Case management was also a federal requirement — and key to getting especially needy tenants paired with the necessary documents and willing landlords. While Uncle Sam guarantees that voucher recipients will pay the rent, landlords are often hesitant about their lack of rental history and solid references. A recent study of the Section 8 program in Los Angeles found that traditional voucher holders who were homeless were slightly more successful in finding a unit than those who were already housed, in part because they came with case managers.
“We’re going to stick with this person,” said Devon McQuade, associate director of 5Cities Homeless Coalition in San Luis Obispo. “It’s not just, ‘Go find housing and, you know, good luck from there.’”
One secret ingredient to San Luis Obispo’s quick lease-up? Giving out way more vouchers than it had. The housing authority offered the promise of housing to around 600 households, but officials knew that most vouchers would not actually be used. Only 40% of families who get off the Section 8 waitlist usually find a unit to rent, and these vouchers had a short expiration date, Archer said.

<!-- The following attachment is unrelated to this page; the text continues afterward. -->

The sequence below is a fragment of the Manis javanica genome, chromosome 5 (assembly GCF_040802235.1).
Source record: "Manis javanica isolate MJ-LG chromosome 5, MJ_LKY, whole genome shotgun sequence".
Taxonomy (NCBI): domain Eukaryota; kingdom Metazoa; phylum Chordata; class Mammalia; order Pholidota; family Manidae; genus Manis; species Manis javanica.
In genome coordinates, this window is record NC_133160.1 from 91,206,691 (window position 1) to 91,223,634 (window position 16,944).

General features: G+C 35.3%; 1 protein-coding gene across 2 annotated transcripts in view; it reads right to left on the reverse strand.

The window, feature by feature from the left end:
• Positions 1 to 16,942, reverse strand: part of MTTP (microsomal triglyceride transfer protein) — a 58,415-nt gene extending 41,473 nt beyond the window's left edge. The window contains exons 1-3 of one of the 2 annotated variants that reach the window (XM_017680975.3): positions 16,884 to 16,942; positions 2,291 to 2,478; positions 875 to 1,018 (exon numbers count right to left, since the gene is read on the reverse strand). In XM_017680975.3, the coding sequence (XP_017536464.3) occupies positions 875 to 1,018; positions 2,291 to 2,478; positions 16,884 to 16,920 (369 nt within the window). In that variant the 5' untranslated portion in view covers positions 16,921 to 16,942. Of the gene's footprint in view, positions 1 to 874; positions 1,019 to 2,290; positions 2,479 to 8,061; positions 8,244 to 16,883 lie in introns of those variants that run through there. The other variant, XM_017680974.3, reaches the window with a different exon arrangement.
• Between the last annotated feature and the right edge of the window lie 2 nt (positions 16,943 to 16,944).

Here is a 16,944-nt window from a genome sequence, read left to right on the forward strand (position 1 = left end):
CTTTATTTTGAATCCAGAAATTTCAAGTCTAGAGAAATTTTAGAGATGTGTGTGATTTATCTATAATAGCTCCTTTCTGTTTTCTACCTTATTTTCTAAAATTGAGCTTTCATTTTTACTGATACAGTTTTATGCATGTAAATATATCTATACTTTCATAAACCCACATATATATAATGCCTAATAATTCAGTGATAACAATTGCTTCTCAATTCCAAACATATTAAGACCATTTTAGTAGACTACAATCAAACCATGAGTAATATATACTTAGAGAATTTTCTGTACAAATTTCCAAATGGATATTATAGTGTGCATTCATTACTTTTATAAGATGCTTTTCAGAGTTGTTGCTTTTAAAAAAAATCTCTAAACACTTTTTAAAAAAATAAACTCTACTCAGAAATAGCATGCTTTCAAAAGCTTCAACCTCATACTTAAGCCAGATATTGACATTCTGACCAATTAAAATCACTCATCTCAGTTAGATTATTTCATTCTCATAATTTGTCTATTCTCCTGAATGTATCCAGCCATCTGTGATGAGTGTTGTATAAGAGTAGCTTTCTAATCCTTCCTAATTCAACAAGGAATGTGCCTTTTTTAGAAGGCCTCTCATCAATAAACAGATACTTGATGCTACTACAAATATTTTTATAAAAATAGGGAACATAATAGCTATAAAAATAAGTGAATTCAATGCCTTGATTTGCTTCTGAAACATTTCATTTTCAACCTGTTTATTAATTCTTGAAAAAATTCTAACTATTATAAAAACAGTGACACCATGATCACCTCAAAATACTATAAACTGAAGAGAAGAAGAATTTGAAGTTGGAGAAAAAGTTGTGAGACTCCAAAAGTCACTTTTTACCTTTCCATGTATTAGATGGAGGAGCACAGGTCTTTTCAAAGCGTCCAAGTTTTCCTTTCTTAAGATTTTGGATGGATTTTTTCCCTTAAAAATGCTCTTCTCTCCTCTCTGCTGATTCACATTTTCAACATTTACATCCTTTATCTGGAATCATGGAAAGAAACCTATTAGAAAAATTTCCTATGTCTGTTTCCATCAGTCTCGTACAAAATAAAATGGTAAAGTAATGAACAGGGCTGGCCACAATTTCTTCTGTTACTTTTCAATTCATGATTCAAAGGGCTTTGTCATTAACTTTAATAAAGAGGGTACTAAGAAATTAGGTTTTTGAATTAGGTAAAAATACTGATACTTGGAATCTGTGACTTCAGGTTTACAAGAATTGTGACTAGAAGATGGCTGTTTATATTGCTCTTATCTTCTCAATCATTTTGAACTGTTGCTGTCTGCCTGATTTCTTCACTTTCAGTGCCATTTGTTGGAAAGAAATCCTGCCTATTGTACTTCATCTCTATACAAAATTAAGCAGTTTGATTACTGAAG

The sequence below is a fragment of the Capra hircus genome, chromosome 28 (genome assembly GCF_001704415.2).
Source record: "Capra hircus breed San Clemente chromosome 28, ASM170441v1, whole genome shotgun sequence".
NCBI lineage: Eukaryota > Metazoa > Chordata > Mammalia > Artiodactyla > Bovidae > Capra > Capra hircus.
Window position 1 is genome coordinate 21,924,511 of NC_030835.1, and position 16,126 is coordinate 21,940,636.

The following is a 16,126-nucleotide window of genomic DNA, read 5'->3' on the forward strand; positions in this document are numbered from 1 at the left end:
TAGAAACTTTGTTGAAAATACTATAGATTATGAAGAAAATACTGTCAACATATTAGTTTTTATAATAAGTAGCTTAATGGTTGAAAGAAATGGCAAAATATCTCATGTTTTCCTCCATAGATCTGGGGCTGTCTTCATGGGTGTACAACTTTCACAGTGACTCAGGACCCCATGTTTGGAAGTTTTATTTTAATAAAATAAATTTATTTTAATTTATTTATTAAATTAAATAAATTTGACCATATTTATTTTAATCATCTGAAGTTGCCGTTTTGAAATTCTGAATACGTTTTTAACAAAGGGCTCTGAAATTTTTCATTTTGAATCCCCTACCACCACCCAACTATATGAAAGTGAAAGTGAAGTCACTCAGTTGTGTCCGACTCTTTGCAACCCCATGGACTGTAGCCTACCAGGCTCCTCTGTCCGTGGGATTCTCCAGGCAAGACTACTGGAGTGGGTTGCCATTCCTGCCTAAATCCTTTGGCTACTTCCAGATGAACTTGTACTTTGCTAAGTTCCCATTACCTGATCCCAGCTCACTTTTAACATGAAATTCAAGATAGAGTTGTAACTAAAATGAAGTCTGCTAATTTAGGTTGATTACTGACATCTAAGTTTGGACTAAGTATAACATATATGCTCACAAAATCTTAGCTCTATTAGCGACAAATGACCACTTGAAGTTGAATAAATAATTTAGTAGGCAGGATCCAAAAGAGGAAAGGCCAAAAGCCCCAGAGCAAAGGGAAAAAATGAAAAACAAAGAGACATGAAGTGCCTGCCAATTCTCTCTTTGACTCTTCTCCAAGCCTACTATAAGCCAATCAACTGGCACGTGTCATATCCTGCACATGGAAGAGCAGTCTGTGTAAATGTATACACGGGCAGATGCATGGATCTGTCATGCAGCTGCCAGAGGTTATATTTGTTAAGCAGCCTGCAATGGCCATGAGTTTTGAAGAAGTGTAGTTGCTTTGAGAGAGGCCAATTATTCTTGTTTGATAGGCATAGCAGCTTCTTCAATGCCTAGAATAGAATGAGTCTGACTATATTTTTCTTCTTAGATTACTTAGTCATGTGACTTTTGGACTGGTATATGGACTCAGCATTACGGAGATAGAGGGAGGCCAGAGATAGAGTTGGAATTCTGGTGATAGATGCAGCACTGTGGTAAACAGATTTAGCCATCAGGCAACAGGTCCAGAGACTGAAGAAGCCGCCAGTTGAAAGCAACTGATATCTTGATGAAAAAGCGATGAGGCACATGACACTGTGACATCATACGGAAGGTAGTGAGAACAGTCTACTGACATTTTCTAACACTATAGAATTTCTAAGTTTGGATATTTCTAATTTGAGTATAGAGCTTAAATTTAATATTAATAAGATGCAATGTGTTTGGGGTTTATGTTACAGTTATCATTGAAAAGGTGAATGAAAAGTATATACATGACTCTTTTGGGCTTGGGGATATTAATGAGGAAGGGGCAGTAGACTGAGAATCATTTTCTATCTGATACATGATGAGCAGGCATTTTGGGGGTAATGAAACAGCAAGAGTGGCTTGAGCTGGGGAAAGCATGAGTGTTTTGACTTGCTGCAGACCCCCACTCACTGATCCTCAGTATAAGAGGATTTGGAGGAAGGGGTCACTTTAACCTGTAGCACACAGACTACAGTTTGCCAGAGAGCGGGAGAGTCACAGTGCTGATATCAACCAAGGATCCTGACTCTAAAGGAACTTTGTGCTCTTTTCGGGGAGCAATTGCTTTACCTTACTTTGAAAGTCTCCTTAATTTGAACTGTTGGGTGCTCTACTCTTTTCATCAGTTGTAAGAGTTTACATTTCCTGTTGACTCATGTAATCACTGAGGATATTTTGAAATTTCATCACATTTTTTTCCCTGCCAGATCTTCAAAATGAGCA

Mitchell Friedeck, 35, got a voucher last summer while shuttling between relatives’ homes, tent campsites and a homeless shelter in San Luis Obispo with his three kids, who are 3, 4 and 8. After a separation from his wife and the pandemic’s heavy toll on his local publishing and ad sales business, he transitioned to being a stay-at-home dad and became homeless for more than a year.
“There was a lot of dust and dirt,” he recalls. “Cleaning every day the tent, the feet, cold showers… It was just a nightmare.”
Friedeck tried to apply to more than 100 properties over four months with his voucher, to no avail. He said no one called him back, and most landlords asked him to show a 650 credit score, which he didn’t have, and earn three times the rent. (Under state law, a landlord can only require a voucher holder to make three times their portion of the rent, not the entire rent.)